Anyone who has travelled across time zones knows how unpleasant it is when the regular rhythm of your biological clock is disrupted. Jetlag results when the body’s internal clock, or circadian rhythm is out of sync with external cues for “day and “night”, resulting in insomnia, extreme tiredness, difficulty concentrating and various other unpleasant symptoms.
On the bright side, jetlag is at least a temporary misery that is usually over after a few days of acclimation to the new time zone. Long-term disruption of the natural sleep/wake cycle, such as encountered by frequent long-distance travellers, shift workers, or people with physiological conditions that affect circadian rhythms, can be much more debilitating. Longer term health effects that have been associated with constant disruption of circadian rhythms include, insomnia, concentration problems, and increased susceptibility to diseases associated with chronic inflammation such as cancer, diabetes and cardiovascular disease.
Despite the fact that many of the genes and proteins involved in central control of circadian rhythms are known, the reason for the implied association between circadian clock components and immune function is not understood. Recently, a paper was published in the July issue of PNAS that identified a potential link between a circadian clock component and chronic inflammation. Continue reading
Back at the beginning of the year, a great many of us resolved that we would lose some weight in 2010. Some of us vowed we would get up early, sacrificing an hour or two of sleep to squeeze in an hour or so of exercise before the rest of our busy schedule hijacked our day. What we didn’t realize was that we may have sabotaged our efforts to lose what we wanted to get rid of –fat– by giving up something our body wanted –sleep.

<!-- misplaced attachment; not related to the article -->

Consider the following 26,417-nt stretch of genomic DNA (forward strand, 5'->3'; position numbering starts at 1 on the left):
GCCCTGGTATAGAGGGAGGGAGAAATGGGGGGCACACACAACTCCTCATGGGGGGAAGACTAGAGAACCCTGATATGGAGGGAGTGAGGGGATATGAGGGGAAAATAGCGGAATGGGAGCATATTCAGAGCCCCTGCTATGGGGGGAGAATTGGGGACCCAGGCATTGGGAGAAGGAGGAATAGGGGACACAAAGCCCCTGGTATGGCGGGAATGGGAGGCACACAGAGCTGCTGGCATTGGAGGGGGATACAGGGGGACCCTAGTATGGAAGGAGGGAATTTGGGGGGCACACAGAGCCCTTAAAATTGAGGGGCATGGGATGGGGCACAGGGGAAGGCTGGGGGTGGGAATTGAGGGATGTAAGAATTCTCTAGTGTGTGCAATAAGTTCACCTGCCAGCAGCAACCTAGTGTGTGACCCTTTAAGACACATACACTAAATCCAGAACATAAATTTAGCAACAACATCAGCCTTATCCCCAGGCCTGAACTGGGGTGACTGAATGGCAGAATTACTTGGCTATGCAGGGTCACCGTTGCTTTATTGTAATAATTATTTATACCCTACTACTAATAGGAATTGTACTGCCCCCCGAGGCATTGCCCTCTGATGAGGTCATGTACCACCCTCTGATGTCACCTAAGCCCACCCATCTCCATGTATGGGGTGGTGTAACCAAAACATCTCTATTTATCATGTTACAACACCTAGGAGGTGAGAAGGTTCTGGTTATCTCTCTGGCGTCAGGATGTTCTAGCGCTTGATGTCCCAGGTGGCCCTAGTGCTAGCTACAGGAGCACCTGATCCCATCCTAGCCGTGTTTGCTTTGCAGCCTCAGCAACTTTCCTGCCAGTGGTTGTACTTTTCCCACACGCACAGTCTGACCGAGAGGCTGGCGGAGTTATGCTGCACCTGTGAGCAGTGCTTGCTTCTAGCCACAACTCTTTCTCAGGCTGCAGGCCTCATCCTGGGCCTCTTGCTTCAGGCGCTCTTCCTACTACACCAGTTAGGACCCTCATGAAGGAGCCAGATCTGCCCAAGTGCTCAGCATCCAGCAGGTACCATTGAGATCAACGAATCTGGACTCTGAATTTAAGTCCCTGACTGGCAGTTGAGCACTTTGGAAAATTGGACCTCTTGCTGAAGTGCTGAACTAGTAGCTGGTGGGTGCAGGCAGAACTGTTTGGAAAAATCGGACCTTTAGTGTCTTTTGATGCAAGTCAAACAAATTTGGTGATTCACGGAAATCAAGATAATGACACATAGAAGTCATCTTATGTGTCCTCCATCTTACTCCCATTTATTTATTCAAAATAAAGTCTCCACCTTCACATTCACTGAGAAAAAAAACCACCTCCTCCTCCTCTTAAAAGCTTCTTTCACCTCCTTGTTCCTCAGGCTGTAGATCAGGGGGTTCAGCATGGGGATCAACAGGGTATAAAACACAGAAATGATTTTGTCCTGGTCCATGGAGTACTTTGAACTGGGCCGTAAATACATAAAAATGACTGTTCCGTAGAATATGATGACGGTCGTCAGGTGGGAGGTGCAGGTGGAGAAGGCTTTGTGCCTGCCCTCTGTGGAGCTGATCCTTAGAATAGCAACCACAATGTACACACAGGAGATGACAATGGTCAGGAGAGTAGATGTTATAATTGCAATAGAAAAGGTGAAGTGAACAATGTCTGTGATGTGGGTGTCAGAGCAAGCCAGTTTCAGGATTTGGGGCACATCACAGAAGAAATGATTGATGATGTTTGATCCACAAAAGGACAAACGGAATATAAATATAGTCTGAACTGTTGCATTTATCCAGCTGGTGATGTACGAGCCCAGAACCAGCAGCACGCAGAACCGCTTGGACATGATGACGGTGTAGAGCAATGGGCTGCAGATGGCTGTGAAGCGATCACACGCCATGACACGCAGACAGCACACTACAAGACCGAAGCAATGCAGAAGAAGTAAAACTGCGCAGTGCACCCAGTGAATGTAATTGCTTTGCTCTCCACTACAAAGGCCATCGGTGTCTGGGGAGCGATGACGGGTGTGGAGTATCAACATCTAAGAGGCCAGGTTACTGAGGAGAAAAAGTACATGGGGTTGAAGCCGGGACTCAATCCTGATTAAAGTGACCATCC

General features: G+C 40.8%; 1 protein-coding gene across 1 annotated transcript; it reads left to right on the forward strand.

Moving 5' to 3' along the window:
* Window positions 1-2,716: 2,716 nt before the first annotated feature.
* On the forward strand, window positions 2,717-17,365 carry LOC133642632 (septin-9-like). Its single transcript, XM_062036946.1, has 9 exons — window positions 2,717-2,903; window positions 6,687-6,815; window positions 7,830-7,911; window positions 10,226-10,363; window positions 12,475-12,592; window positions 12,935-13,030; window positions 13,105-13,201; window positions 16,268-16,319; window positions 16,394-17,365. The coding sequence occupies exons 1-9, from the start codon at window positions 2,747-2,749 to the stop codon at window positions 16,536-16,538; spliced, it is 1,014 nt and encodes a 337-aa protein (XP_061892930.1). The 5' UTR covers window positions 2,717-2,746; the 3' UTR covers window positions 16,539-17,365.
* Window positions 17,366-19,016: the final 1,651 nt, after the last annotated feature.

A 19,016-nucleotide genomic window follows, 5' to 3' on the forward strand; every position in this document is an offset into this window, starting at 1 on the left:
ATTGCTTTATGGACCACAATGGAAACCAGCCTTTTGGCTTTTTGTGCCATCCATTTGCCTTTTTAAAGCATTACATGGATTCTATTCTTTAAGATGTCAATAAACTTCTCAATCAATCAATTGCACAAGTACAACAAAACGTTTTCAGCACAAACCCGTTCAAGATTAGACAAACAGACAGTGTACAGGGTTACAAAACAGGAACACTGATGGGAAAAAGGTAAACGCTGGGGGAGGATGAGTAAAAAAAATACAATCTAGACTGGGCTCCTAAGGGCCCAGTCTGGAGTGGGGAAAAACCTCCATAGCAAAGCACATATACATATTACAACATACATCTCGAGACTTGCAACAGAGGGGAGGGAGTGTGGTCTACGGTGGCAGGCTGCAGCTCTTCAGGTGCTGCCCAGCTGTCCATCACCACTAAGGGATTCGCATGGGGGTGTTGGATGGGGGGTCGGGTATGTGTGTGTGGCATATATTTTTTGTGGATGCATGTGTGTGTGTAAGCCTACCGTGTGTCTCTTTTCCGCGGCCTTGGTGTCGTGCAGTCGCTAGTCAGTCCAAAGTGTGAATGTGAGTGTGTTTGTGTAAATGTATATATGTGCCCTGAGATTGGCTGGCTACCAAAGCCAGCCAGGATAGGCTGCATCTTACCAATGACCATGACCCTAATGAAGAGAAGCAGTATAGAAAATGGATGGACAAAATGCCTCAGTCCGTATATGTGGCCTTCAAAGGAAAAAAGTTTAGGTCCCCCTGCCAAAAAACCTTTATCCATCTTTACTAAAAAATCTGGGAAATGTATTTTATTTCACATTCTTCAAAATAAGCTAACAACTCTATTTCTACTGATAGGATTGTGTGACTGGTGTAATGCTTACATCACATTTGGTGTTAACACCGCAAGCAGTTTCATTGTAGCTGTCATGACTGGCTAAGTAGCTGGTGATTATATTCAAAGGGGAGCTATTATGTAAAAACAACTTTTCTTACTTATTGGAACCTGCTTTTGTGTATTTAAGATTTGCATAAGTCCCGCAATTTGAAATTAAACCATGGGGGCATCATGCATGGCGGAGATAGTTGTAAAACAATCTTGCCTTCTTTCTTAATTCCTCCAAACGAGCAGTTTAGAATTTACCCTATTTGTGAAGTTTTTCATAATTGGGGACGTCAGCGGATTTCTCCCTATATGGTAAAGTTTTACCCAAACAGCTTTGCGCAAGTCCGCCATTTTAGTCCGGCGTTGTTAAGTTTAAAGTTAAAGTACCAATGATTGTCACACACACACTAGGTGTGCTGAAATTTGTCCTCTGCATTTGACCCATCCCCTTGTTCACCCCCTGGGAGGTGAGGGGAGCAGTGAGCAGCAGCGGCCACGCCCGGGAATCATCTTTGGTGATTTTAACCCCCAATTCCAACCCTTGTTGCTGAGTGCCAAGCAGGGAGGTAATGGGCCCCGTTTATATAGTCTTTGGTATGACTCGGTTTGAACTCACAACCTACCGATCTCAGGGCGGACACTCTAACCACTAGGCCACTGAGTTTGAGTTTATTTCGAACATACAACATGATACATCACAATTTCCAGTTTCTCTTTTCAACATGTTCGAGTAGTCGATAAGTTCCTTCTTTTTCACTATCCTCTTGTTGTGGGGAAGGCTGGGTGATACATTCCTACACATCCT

Nap time: If I learned nothing else in my college career, I learned the unequaled value of the nap. Many times I returned from class, dropped my book bag by my desk and promised I would study as soon as I had a “quick nap”. For a sleep-deprived student, the value of a nap trumped all else (admittedly, some of my college friends might argue that a nap doesn’t trump EVERYTHING, but they aren’t writing this blog). And indeed, after a refreshing twenty minutes of sleep, I could tackle my books with renewed enthusiasm. My roommate had a different approach. She would often fall asleep while studying stretched out on her bed. I used to tell her she must learn by osmosis. Continue reading
Authors of a recent Nature article about the effects of sleep deprivation (1), wrote “Millions of people regularly obtain insufficient sleep”. I suspect that the majority of these people are either students or new parents. Regardless of whether you fall into these two categories, I think everyone has struggled with the adverse effects of sleep deprivation, such as cognitive impairment and memory problems, at some point. Now, this Nature article provides us with a better understanding of the molecular mechanisms that cause these effects and, perhaps more importantly, hope that these effects can be reversed.